Taxes

Chuck Collins 7-15-2011

Bahamasphoto © 2010 John Hilliard | more info (via: Wylio)
As Christians concerned about poverty, it is time to turn our full attention to the injustices of an "offshore tax system" that enables corporations and the wealthy to dodge taxes and impoverish countries around the world.

As members of Congress in the United States debate deep and painful budget cuts, people of faith should raise our voices against an unfair system that enables profitable U.S. corporations to dodge taxes, depleting an estimated $100 billion from the U.S. Treasury each year. Instead of cutting $1 trillion over the next decade from programs that assist the poor and ensure greater opportunity, we should eliminate these destructive tax gimmicks.

Recent reports show that aggressive tax dodgers such as General Electric, Boeing, and Pfizer, avoid billions in taxes a year. They use accounting gymnastics to pretend they are making profits in offshore subsidiaries incorporated in low- or no-tax countries like the Cayman Islands, thereby reducing their tax obligations in the United States. This system is unfair to domestic businesses that have to compete on an un-level playing field.

Jim Wallis 7-07-2011

Our country is in the midst of a clash between two competing moral visions. It is not, as we have known in recent history, a traditional fight between Republicans and Democrats. It is a conflict between those who believe in the common good and those who believe individual good is the only good.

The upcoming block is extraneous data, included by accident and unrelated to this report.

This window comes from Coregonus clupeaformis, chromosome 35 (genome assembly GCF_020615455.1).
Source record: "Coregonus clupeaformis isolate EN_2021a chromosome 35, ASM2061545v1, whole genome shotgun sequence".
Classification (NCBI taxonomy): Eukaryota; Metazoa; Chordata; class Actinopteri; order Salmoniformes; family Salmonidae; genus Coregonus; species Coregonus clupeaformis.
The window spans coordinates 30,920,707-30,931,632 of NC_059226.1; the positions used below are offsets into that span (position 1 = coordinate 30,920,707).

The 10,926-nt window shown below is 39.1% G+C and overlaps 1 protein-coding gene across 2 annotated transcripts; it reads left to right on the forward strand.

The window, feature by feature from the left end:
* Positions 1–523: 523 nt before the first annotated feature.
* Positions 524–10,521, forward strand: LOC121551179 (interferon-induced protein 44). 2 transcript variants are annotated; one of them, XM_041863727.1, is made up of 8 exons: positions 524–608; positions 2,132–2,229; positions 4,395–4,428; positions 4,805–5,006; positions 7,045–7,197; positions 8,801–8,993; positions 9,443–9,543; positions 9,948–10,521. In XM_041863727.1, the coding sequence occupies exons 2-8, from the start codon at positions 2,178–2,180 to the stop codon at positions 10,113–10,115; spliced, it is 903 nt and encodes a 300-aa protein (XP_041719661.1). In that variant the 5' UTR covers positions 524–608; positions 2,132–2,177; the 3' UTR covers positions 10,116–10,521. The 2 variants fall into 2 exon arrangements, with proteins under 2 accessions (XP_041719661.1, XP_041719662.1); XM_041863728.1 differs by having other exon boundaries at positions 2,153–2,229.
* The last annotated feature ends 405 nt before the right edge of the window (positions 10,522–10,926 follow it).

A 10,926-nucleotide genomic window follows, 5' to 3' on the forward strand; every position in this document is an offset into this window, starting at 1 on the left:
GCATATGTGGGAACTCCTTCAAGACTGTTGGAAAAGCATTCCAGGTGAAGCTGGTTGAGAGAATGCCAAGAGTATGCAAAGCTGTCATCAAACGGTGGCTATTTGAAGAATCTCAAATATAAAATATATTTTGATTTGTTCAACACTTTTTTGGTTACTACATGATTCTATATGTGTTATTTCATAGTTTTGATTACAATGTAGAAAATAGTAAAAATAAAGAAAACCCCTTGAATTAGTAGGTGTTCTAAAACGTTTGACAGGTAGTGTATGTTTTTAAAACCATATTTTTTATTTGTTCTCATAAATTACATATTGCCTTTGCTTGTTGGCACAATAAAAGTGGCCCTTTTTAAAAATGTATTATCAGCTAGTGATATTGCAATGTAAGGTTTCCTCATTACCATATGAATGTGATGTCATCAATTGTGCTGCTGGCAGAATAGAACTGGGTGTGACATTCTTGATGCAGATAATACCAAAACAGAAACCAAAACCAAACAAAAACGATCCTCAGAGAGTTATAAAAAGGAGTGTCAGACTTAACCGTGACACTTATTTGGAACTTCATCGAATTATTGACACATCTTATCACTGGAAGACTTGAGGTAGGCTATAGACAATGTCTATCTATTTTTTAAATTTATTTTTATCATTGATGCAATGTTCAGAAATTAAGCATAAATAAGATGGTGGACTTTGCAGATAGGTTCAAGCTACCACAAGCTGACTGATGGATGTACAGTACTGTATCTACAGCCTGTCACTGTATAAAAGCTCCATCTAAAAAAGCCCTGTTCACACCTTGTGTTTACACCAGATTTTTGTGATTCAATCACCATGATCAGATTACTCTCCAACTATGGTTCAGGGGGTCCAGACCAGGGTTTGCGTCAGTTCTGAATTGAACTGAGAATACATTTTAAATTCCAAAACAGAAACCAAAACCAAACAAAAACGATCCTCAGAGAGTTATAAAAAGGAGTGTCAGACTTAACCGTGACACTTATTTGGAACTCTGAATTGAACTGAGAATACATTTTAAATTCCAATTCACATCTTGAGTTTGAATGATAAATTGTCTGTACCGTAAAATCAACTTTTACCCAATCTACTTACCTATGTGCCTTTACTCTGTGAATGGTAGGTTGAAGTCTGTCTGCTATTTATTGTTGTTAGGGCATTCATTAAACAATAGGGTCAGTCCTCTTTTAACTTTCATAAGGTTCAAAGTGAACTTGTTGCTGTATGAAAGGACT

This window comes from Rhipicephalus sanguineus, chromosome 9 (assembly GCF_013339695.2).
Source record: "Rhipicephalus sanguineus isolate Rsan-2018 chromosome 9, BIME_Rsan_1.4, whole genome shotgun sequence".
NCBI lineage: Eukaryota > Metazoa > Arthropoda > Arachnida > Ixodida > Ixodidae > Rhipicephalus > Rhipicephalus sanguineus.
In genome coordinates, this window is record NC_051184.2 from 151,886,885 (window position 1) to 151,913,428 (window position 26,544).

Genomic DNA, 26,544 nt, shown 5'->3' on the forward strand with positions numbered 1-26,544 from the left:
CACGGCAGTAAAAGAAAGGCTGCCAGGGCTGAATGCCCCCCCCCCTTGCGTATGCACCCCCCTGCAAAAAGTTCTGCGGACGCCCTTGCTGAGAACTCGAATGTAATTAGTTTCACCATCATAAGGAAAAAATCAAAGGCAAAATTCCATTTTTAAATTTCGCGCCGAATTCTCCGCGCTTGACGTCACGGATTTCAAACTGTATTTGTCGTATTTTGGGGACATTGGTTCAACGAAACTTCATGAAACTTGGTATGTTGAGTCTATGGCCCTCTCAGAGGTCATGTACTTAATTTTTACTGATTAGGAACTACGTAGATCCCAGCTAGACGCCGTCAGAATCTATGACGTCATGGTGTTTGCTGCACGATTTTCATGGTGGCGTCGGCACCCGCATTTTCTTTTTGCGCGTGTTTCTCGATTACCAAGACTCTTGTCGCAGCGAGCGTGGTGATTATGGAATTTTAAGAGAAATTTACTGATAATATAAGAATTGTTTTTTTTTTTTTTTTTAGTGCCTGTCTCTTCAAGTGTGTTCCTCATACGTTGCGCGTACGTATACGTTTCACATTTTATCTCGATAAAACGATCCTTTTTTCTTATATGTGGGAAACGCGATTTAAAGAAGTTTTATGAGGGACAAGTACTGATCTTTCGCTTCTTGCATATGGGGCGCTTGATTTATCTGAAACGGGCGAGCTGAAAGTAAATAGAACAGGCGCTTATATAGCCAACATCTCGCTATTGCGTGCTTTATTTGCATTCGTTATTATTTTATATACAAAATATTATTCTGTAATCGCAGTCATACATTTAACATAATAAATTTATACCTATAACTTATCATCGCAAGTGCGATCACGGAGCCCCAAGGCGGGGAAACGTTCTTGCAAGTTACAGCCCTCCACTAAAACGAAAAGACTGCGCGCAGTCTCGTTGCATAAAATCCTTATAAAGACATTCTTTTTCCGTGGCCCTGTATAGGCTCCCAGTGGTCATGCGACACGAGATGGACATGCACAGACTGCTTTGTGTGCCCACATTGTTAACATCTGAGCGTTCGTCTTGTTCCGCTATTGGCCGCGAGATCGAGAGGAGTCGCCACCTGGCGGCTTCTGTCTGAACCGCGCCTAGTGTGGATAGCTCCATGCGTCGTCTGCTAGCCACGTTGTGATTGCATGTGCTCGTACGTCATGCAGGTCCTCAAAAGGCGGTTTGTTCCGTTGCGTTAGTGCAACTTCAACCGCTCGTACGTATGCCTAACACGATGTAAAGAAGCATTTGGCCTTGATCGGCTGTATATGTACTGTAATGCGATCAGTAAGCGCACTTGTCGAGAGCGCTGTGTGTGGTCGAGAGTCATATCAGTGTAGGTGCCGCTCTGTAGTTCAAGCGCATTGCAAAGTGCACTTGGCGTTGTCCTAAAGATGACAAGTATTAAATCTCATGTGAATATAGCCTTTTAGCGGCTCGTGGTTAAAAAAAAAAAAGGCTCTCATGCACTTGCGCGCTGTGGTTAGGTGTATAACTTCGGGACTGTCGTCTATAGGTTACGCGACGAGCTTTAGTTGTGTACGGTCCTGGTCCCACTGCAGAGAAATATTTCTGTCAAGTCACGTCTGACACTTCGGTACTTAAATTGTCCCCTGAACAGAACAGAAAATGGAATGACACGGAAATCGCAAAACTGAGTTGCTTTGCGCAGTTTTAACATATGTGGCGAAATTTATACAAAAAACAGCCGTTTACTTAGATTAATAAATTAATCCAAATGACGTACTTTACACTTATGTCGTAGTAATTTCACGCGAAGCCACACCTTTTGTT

Elizabeth Palmberg 7-01-2011

Morally and economically, it's wrong for federal budget makers to go after the poor.

Jim Wallis 6-16-2011

We are looking for 1,000 pastors to debunk a myth based on the political assertion that government doesn't have any responsibility to poor people. The myth is that churches and charities alone could take care of the problems of poverty -- especially if we slashed people's taxes. Both this assertion and myth contradict the biblical imperative to hold societies and rulers responsible for how they treat the poor, and ignore the Christian tradition of holding governments accountable to those in need. Faith-based organizations and government have had effective and healthy partnerships, and ultimately, the assertion and myth have more to do with libertarian political ideology, than good theology.